renewable energy

Rashah McChesney/Alaska Energy Desk

The Alaska Industrial Development and Energy Authority, or AIDEA, is a state-owned corporation that focuses on economic projects meant to create jobs and diversify the state’s economy. It uses its own revolving fund to generate loans and fund projects, meaning it doesn’t draw funding out of the state unrestricted general fund, which the Legislature allocates for the budget every year.

Companies have been dreaming about turning Cook Inlet’s tides into energy for years. The inlet has the largest tides in the country and some of the largest in the world.

This summer, the National Renewable Energy Laboratory (NREL) is doing a study on Cook Inlet’s tides to learn more about what the resource looks like and how it can best be harnessed.

Homer’s Levi Kilcher is working on that study. He joined us on this week's Kenai Conversation to talk about the study and about Cook Inlet's tidal potential.

Photo Cyrus Read/Alaska Volcano Observatory/U.S. Geological Survey

Two companies are looking at the geothermal energy potential of Mount Spurr, a volcano about 40 miles west of Tyonek in Cook Inlet.

Once they have the final go-ahead from the state, GeoAlaska and Raser Power Systems can explore adjacent leases on the south side of the volcano.

 


Sabine Poux/KDLL

Cook Inlet has long been a hotbed of oil and gas development in Alaska.

But for years, renewable energy advocates have been eyeing another Cook Inlet resource — tides. The inlet has some of the largest tides in the world but their energy potential has remained untapped.

One company is trying to change that, and says it could have a generator in the water in the next three years.


Homer Electric Association has seen a sharp increase in the number of its members wanting to hook up their own renewable energy setups into the grid this summer, and is planning to ask the state Regulatory Commission to increase how much renewable energy it can buy back from them.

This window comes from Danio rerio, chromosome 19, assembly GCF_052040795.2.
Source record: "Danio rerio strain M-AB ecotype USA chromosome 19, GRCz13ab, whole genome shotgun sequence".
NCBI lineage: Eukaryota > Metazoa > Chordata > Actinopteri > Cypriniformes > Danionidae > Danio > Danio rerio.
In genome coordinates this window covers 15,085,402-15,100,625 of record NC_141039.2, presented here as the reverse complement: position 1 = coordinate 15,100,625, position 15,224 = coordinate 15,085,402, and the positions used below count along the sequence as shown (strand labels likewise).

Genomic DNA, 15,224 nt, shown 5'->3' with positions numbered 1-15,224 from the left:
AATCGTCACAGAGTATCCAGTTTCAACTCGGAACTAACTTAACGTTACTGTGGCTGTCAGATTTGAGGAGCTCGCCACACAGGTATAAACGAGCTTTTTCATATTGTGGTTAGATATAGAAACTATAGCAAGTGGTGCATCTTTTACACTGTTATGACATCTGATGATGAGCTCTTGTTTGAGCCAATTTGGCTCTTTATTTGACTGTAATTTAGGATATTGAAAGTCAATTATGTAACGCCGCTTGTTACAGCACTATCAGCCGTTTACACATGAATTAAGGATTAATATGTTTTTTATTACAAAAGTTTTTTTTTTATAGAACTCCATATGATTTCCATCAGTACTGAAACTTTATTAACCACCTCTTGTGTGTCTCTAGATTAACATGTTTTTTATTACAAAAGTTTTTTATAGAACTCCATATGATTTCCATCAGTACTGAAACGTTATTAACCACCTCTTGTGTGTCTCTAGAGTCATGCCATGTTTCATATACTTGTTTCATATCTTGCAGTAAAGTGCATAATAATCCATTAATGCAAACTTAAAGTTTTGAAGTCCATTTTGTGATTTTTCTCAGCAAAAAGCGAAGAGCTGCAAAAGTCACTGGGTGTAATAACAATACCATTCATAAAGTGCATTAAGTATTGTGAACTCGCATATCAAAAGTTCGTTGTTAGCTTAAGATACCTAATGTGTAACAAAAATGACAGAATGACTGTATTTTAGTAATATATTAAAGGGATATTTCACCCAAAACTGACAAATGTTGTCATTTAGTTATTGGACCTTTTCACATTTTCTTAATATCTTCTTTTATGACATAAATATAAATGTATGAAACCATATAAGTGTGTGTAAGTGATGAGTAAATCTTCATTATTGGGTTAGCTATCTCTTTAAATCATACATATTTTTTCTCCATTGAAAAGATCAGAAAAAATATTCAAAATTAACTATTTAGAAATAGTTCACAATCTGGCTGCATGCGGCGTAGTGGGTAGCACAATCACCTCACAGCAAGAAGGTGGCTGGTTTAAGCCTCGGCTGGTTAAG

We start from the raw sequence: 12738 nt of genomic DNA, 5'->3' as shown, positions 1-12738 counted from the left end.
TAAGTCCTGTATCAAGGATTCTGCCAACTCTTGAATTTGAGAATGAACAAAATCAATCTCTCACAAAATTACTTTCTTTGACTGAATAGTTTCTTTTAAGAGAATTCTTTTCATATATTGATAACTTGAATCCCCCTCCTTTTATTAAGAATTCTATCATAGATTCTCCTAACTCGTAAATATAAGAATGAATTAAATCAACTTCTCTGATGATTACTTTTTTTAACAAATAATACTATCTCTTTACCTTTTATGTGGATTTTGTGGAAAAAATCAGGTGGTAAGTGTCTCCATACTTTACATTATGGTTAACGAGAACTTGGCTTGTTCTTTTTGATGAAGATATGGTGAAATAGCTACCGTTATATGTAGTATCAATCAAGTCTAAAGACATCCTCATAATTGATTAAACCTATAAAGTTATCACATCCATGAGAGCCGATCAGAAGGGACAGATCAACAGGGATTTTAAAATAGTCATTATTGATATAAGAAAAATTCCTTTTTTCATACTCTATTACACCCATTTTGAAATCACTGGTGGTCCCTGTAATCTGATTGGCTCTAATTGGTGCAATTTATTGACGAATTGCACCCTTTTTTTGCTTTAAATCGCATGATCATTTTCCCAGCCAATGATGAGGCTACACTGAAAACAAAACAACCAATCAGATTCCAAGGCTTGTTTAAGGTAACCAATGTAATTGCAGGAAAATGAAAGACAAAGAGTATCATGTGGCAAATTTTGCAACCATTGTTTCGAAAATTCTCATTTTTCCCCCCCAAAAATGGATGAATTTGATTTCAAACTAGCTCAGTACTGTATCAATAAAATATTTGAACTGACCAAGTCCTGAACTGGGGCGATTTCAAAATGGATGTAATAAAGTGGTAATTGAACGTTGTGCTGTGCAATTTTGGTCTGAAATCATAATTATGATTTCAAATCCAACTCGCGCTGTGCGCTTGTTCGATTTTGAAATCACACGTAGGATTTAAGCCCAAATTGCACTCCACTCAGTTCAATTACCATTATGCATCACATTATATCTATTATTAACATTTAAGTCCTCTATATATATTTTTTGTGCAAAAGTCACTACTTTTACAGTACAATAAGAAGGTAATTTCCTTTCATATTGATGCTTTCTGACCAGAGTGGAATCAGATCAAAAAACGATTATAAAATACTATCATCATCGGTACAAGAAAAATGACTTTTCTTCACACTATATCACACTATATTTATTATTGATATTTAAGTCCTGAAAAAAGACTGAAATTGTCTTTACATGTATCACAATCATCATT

This summer alone, central peninsula residents have installed more than 140 kilowatts’ of solar panel capacity, with more planned for Homer. That adds to the number of people who already had renewable energy capacity at their homes or businesses who can generate their own energy and feed some back into HEA’s grid when they make too much. At the same time, they can also draw off the grid when it’s not sunny enough for their panels or not windy enough for a wind turbine.

Alaska’s midnight sun is going to work for more peninsula residents as they install more and more solar panels.

The Solarize the Kenai campaign kicked off this summer, offering discounts to people who wanted to install solar panels on their homes or businesses. The campaign, headed up by community action group Kenai Change, brought residents together to ask for bids from solar installers so they could get a bargain group rate on the panels before installing them.

Kaitlin Vadla, with Cook Inletkeeper, and Mark Haller, owner of the solar installation business Midnight Sun Solar, joined the Kenai Conversation on Jan. 29 to talk about Solarize the Kenai, an initative to instal solar panels on homes and businesses on the central Kenai Penisula for a reduced rate.

For more information about the program, visit http://kenaichange.org/solarize-the-kenai/
 

 

HEA seeing interest in adding solar to power mix

Aug 21, 2018

Seventy-two years ago electricity in Homer started flowing from a 75,000 watt diesel generator, supplying power to 56 members who had come together to form the Homer Electric Association.

Today, there are a few more customers throughout the Kenai Peninsula and 80-million watts of electricity coming from a variety of sources, which still includes diesel. But the member-owned co-op has added hydroelectric, natural gas turbines and recovered heat generation.

Now, the board is looking at adding solar-electric.